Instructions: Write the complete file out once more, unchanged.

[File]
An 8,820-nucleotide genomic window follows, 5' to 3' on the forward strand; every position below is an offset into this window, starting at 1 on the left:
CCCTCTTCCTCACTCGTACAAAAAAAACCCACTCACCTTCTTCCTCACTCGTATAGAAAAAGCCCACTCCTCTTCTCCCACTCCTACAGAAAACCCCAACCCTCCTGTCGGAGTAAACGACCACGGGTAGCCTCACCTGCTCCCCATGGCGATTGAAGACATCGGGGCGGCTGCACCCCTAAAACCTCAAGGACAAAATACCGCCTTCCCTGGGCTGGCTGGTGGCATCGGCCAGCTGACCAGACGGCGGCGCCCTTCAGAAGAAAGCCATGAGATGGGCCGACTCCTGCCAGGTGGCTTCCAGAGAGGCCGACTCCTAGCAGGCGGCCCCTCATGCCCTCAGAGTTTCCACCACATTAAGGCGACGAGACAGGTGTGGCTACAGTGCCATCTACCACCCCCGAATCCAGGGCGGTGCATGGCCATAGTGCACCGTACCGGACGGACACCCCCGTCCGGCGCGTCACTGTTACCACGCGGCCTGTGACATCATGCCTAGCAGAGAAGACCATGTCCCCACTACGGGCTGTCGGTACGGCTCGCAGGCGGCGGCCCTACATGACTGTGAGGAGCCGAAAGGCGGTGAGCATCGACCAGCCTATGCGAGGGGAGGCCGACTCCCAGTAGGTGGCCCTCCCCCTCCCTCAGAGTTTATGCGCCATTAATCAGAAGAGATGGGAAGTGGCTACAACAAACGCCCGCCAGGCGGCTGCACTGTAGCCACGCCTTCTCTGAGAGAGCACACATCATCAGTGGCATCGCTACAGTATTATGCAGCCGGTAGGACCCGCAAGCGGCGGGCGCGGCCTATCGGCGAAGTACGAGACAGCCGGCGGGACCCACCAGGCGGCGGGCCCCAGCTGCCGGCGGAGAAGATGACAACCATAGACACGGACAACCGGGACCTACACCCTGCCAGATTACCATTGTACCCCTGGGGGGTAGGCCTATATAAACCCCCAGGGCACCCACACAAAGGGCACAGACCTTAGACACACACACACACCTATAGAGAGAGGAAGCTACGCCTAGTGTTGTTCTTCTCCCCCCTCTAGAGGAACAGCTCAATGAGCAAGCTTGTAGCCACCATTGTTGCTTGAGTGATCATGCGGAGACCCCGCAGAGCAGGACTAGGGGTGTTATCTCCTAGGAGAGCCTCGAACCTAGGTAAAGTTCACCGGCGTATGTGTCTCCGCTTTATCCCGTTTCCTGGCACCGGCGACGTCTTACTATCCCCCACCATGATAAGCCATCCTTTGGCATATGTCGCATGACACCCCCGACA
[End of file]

An 8,820-nucleotide genomic window follows, 5' to 3' on the forward strand; every position below is an offset into this window, starting at 1 on the left:
CCCTCTTCCTCACTCGTACAAAAAAAACCCACTCACCTTCTTCCTCACTCGTATAGAAAAAGCCCACTCCTCTTCTCCCACTCCTACAGAAAACCCCAACCCTCCTGTCGGAGTAAACGACCACGGGTAGCCTCACCTGCTCCCCATGGCGATTGAAGACATCGGGGCGGCTGCACCCCTAAAACCTCAAGGACAAAATACCGCCTTCCCTGGGCTGGCTGGTGGCATCGGCCAGCTGACCAGACGGCGGCGCCCTTCAGAAGAAAGCCATGAGATGGGCCGACTCCTGCCAGGTGGCTTCCAGAGAGGCCGACTCCTAGCAGGCGGCCCCTCATGCCCTCAGAGTTTCCACCACATTAAGGCGACGAGACAGGTGTGGCTACAGTGCCATCTACCACCCCCGAATCCAGGGCGGTGCATGGCCATAGTGCACCGTACCGGACGGACACCCCCGTCCGGCGCGTCACTGTTACCACGCGGCCTGTGACATCATGCCTAGCAGAGAAGACCATGTCCCCACTACGGGCTGTCGGTACGGCTCGCAGGCGGCGGCCCTACATGACTGTGAGGAGCCGAAAGGCGGTGAGCATCGACCAGCCTATGCGAGGGGAGGCCGACTCCCAGTAGGTGGCCCTCCCCCTCCCTCAGAGTTTATGCGCCATTAATCAGAAGAGATGGGAAGTGGCTACAACAAACGCCCGCCAGGCGGCTGCACTGTAGCCACGCCTTCTCTGAGAGAGCACACATCATCAGTGGCATCGCTACAGTATTATGCAGCCGGTAGGACCCGCAAGCGGCGGGCGCGGCCTATCGGCGAAGTACGAGACAGCCGGCGGGACCCACCAGGCGGCGGGCCCCAGCTGCCGGCGGAGAAGATGACAACCATAGACACGGACAACCGGGACCTACACCCTGCCAGATTACCATTGTACCCCTGGGGGGTAGGCCTATATAAACCCCCAGGGCACCCACACAAAGGGCACAGACCTTAGACACACACACACACCTATAGAGAGAGGAAGCTACGCCTAGTGTTGTTCTTCTCCCCCCTCTAGAGGAACAGCTCAATGAGCAAGCTTGTAGCCACCATTGTTGCTTGAGTGATCATGCGGAGACCCCGCAGAGCAGGACTAGGGGTGTTATCTCCTAGGAGAGCCTCGAACCTAGGTAAAGTTCACCGGCGTATGTGTCTCCGCTTTATCCCGTTTCCTGGCACCGGCGACGTCTTACTATCCCCCACCATGATAAGCCATCCTTTGGCATATGTCGCATGACACCCCCGACA